Abstract: The mercenaries and mercenarism are two points of concern for scholars studying the rules of war throughout history. Both in jus ad bellum (JAB) and jus in bellum (JIB) we can find a framework of international law crafted to impede the participation of individuals motivated to take part in hostilities to get private gain. Nevertheless, paradoxically, the problem is when corporations are supported by domestic law to perform serviced in ground combats abroad. In the latter case, Human Rights Law (HRL), International Humanitarian Law (IHL) and International Criminal Law (ICL) present numerous gaps that make it difficult to incriminate corporations, which perpetuate the impunity among private organizations involved in human rights violations in conflict zones.

Pacification & Mega-events in Rio de Janeiro: Urbanization, Public Security & Accumulation by Dispossession
doi: 10.12924/johs2016.12010004 | Journal of Human Security | 2016 | Volume 12 | Issue 1
Lea Rekow 1, 2
1 Arts, Education & Law Group, Griffith University, Brisbane, Australia
2 Green My Favela, 59 Franklin St, suite 303, New York, NY 20013, USA
Views 429
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Publication Date: 18 February 2016
Abstract: This paper outlines how Brazil's latest public security initiative-its highly controversial Police Pacification Campaign (UPP)-is an integral component of a neoliberal political framework that is enacting rapid urbanization projects in and around strategically located favelas (informal settlements or slums) of Rio de Janeiro. Specifically, it evaluates what kinds of economic development initiatives are moving forward, how they are facilitated by the UPP, how they connect to the city's mega-events, and who is profiting from them. The article also examines how the pacification has affected residents in three favelas over a seven-year period from the inauguration of the UPP in 2008 through to mid-2015.

Editorial Volume 12
doi: 10.12924/johs2016.12010001 | Journal of Human Security | 2016 | Volume 12 | Issue 1
Sabina Lautensach 1, 2, 3
1 Editor-in-Chief of the Journal of Human Security, Librello, Basel, Switzerland
2 Human Security Institute, Canada
3 University of Northern British Columbia, Terrace, BC, V8G 4A2, Canada
Views 344
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Publication Date: 18 February 2016

Dear Reader,

As I write this first official reports confirm the existence of gravitational waves which Albert Einstein predicted a century ago. Ground breaking scientific discoveries such as this reaffirm to me the spatial relationships between the universe and human security issues, placing those issues into a new perspective that contrast with perspectives formed by our everyday lives. Nevertheless, for the majority of humanity, human security in its diverse manifestations remains the most significant consideration in their lives whereas the nature of gravity is hardly given a thought until such time when some clever technologist uses such a new insight and ends up revolutionising our lives.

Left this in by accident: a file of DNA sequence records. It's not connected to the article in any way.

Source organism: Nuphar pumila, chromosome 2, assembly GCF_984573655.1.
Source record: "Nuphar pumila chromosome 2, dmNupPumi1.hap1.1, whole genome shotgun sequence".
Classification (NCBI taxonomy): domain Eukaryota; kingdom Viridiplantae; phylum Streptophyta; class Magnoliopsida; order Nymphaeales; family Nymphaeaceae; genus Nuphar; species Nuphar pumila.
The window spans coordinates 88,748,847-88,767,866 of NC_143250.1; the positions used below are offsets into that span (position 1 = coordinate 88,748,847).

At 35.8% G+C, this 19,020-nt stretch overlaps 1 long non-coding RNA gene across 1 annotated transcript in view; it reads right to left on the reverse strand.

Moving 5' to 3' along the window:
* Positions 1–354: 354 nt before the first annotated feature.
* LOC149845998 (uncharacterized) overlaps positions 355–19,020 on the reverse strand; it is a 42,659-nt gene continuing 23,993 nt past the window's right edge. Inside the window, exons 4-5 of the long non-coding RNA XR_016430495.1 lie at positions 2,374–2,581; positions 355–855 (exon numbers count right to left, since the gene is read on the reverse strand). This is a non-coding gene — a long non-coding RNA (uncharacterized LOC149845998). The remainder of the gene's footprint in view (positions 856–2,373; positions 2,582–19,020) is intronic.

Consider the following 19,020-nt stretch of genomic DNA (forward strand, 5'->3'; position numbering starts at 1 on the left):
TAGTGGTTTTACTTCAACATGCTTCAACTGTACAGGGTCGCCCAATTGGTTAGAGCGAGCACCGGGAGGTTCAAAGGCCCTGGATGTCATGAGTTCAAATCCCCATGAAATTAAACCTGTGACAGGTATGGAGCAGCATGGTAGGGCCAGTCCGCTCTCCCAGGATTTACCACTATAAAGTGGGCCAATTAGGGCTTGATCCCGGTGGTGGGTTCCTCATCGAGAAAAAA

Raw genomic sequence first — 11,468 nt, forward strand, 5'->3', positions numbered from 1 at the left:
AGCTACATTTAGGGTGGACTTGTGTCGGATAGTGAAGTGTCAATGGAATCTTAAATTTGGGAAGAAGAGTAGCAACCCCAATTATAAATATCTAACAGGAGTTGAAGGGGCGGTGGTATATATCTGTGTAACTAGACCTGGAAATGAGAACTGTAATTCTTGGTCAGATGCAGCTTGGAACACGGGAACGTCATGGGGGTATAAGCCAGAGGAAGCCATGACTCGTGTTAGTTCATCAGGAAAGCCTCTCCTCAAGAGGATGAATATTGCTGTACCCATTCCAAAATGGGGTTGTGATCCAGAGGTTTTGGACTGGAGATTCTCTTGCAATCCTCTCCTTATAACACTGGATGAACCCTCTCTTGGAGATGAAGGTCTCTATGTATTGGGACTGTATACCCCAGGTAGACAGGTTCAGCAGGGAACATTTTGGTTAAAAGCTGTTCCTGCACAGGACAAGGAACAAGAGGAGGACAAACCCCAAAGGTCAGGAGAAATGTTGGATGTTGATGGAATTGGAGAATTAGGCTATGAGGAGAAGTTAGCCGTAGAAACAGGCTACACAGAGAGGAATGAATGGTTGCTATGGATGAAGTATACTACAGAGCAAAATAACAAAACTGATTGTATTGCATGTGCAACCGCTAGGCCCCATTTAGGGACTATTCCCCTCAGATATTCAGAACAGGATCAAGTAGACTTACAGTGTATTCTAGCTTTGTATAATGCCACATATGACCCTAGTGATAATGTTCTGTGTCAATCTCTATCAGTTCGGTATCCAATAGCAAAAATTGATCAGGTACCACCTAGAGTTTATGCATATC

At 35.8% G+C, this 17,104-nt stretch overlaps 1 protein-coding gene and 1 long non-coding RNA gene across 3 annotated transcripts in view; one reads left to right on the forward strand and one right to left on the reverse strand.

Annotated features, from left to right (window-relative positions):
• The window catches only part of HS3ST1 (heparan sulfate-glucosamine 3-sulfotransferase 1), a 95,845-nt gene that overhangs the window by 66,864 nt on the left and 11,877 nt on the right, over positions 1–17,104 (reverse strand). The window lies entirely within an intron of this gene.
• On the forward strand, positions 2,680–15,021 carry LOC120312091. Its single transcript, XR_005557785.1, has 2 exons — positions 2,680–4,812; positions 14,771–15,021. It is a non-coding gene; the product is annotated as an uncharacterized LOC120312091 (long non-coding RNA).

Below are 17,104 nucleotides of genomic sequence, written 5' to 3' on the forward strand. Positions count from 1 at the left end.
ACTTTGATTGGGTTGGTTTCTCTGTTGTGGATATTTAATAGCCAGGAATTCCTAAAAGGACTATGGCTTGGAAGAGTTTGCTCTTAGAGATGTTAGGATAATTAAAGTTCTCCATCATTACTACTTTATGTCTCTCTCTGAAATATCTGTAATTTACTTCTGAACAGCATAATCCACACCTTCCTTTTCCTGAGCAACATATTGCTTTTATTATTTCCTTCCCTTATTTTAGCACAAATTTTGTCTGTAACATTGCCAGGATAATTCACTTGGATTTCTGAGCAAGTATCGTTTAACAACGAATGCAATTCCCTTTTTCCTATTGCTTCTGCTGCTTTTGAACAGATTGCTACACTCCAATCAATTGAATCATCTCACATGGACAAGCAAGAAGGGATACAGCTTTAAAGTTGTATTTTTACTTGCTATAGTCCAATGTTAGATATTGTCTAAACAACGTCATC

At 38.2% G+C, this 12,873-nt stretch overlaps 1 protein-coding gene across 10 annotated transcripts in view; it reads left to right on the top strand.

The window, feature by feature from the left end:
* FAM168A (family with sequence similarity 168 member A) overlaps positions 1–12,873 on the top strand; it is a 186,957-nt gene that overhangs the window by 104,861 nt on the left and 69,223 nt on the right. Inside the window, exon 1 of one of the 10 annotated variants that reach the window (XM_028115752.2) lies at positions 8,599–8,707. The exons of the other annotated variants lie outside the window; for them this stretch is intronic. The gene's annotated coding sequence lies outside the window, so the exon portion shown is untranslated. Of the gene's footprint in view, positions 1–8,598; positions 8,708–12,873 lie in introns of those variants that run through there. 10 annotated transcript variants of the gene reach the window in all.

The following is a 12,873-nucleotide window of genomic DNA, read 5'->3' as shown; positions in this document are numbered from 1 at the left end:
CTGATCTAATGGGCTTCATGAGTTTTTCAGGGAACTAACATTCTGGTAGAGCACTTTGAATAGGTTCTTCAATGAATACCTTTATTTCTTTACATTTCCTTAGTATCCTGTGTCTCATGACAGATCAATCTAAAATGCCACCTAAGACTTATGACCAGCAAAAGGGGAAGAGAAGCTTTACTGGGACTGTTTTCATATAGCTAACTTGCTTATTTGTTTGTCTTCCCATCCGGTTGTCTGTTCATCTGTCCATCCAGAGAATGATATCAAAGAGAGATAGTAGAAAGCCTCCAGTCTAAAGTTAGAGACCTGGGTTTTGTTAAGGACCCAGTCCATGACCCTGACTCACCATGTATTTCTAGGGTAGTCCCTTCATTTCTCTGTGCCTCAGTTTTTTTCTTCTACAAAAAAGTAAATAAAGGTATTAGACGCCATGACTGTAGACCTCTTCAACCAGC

Redefining Human Security for Vulnerable Migrants in East Asia
doi: 10.12924/johs2015.11010045 | Journal of Human Security | 2015 | Volume 11 | Issue 1
Jiyoung Song
School of Social Sciences, Singapore Management University, 90 Stamford Road, Singapore
Views 676
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Publication Date: 14 December 2015

This article proposes human security as an analytical framework to understand the current trends of irregular migration (both forced and unauthorised) in East Asia and revisits the seven pillars of human security defined in the 1994 Human Development Report by the United Nations Development Programme (UNDP). It explains how the concepts of human security are parallel to those prescribed in international human rights conventions but different in terms of the attitude towards states. Human security does not directly challenge state authority and adds a sense of urgency and moral authority that requires extra-legal measures by the states. The author argues that human security is the securitisation of human rights and is a better framework and policy discourse than human rights to engage with state and non-state actors, especially in East Asia where political leaders are more receptive to the former idea. The study draws examples from stateless Rohingyas, undocumented sex workers in Thailand and Singapore, trafficked brides from Vietnam and Cambodia, and smuggled North Korean refugees in China to demonstrate the nexus between human security and irregular migration.

A Review of "The Politics of Sustainability: Philosophical Perspectives"
doi: 10.12924/cis2015.03010018 | Challenges in Sustainability | 2015 | Volume 3 | Issue 1
José Goldemberg
Electrotechnical and Energy Institute (IEE), University of São Paulo (USP), Brazil
Views 581
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Publication Date: 4 December 2015

Concerns about sustainable development are not a recent phenomenon. Societal problem-solving efforts within this realm have focused on concrete problems such as the preservation of fisheries, forests and national reserves. 'The Politics of Sustainability' has been discussed extensively in  literature, particularly after the publication of the Brundtland Commission's 'Our Common Future' report in 1987 [1] emphasizing inter-generational responsibilities involving economic, environmental and social aspects. Among other areas, the authors of the report highlighted the challenge of global climate change resulting from, amongst other things, unsustainable patterns of consumption. 'The Politics of Sustainability: Philosophical Perspectives', edited by Dieter Birnhacher and May Thorseth, brings  a new angle into the discussion of the politics of sustainable development: ethical considerations.